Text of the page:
The state of Utah, preparing to take its case against legalized same-sex marriages to the U.S. Supreme Court in a few weeks, finds itself facing a need to go to the Justices earlier to keep its options open on another front in that controversy.
Today marks the 101st birthday of the late former President, Gerald R. Ford, who went from being a college football star to the White House under the most unusual circumstances.
In the second of the three-part series, Jeffrey Shulman from Georgetown Law looks at Wisconsin v. Yoder, the Supreme Court “port” from which a number of religious parenting cases would be launched.
David O. Stewart says despite the rancor of today’s political scene, at least the opponents aren’t emulating the famous duel between Alexander Hamilton and Aaron Burr, which happened 210 years ago today.
This Friday marks the 210th anniversary of the deadly duel between Alexander Hamilton and Aaron Burr. What caused the sitting vice president to gun down a Founding Father on the cliffs overlooking New York City?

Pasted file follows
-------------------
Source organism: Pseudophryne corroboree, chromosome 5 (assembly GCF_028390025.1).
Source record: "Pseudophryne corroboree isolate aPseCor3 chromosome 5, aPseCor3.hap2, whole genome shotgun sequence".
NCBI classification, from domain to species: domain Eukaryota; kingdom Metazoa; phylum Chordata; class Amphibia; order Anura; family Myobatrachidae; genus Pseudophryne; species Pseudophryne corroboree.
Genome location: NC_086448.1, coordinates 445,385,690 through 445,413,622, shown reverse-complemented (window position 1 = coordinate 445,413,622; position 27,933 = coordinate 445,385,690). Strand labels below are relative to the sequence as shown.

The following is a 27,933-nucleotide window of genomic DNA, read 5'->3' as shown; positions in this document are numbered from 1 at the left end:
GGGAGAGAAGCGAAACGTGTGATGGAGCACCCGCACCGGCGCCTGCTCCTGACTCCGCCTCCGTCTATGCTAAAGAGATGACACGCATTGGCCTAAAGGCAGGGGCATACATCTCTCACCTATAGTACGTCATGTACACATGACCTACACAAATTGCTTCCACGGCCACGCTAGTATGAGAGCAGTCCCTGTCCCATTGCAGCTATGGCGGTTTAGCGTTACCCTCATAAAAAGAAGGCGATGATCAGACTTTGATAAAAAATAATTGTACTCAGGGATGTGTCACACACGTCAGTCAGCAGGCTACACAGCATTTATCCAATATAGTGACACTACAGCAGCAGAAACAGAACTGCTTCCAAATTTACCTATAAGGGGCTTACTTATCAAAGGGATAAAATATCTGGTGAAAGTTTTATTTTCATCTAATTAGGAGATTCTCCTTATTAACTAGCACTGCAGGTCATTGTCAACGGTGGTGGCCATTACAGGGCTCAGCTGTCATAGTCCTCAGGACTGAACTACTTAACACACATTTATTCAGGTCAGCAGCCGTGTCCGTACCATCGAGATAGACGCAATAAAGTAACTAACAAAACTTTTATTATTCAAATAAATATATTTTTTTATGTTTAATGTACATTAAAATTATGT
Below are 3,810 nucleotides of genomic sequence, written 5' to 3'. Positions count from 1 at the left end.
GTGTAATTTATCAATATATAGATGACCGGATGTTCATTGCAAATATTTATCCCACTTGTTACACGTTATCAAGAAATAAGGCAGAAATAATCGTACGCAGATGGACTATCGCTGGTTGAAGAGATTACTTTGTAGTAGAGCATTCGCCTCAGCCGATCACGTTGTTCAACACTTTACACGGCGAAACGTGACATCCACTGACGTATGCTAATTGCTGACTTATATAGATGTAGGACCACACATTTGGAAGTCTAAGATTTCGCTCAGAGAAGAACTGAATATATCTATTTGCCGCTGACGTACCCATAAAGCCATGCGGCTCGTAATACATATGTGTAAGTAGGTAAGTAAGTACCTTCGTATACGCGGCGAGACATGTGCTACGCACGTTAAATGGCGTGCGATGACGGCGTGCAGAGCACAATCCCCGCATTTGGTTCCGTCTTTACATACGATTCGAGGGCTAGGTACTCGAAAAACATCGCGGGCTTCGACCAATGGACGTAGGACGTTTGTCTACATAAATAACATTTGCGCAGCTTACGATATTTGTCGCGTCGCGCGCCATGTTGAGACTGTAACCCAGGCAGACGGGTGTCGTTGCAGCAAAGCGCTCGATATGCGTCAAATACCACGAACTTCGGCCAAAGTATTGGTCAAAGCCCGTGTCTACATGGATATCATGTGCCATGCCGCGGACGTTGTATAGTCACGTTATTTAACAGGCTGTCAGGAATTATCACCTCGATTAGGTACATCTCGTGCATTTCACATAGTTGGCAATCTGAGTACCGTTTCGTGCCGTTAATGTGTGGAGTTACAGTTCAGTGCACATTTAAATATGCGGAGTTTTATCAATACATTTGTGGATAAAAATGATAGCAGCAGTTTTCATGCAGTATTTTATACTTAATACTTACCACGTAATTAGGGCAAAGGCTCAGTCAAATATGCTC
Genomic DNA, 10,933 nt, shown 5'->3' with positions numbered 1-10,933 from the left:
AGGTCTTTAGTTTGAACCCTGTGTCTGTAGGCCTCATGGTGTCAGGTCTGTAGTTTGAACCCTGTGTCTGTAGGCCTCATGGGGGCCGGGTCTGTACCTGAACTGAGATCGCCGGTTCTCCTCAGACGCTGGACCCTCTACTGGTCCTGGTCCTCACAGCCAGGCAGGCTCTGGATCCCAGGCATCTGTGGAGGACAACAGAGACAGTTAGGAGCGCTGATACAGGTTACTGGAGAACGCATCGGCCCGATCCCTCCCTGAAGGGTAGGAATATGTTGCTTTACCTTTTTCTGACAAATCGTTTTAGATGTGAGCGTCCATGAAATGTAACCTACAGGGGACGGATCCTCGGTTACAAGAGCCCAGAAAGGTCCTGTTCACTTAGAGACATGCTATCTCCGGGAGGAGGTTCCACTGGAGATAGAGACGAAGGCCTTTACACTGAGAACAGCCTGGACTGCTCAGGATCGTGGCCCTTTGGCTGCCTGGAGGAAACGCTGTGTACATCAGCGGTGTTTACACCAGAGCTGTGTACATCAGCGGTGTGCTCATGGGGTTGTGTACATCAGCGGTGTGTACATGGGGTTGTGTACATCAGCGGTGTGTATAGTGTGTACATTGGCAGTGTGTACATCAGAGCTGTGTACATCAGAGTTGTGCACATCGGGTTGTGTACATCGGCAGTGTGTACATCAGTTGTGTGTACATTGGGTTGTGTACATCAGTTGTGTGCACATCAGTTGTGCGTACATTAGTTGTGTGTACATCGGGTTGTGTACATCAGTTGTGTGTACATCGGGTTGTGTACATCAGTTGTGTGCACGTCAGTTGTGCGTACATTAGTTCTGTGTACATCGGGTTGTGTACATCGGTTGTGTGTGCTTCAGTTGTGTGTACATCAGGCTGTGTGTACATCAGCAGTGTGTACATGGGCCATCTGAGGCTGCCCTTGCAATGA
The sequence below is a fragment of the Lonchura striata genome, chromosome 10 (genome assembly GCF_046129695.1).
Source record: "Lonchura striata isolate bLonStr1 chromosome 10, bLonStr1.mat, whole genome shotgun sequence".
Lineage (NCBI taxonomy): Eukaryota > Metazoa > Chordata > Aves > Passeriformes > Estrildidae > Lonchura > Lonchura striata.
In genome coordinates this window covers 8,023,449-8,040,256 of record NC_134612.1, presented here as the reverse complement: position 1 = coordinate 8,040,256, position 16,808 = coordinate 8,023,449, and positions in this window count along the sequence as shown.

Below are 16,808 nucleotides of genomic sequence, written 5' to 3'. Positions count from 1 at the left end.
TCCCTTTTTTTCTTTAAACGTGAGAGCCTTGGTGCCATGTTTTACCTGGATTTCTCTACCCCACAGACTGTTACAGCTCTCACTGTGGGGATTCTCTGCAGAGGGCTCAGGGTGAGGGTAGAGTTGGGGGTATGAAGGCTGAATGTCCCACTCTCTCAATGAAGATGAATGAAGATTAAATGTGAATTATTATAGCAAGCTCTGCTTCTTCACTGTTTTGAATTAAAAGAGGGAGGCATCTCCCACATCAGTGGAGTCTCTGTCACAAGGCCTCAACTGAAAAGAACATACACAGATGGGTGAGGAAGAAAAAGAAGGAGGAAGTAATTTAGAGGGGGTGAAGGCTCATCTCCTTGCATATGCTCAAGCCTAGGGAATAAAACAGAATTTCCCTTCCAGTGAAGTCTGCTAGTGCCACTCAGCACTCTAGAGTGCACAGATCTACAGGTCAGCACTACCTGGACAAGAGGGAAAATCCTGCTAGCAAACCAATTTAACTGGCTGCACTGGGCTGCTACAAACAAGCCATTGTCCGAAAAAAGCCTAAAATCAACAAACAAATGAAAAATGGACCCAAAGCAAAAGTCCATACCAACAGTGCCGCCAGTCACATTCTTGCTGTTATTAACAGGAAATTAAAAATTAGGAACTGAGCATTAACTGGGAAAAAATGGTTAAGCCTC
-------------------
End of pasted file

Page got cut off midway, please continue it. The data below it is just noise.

On the anniversary of the Burr-Hamilton duel, a look back at history shows the event wasn’t unique when it came to early-19th-century squabbles.
What were George Washington, Benjamin Franklin, John Adams and James Madison really like? Four noted authorities discuss these essential Founders in detail, in discussions held at America’s Town Hall at the National Constitution Center in Philadelphia.
Lyle Denniston, the National Constitution Center’s adviser on constitutional literacy, looks at the large number of unanimous Supreme Court decisions in the term that concluded in June, and if there is a lesson to be learned from the trend.
David W. Wise, in this commentary, says no state has yet come up with an proven system to address the redistricting process in a bipartisan manner, but one very big state may have a potential solution.
Nearly 150 years after Reconstruction, African-Americans in North Carolina are seeking a preliminary injunction this week against a state law that they say disproportionately burdens their right to vote.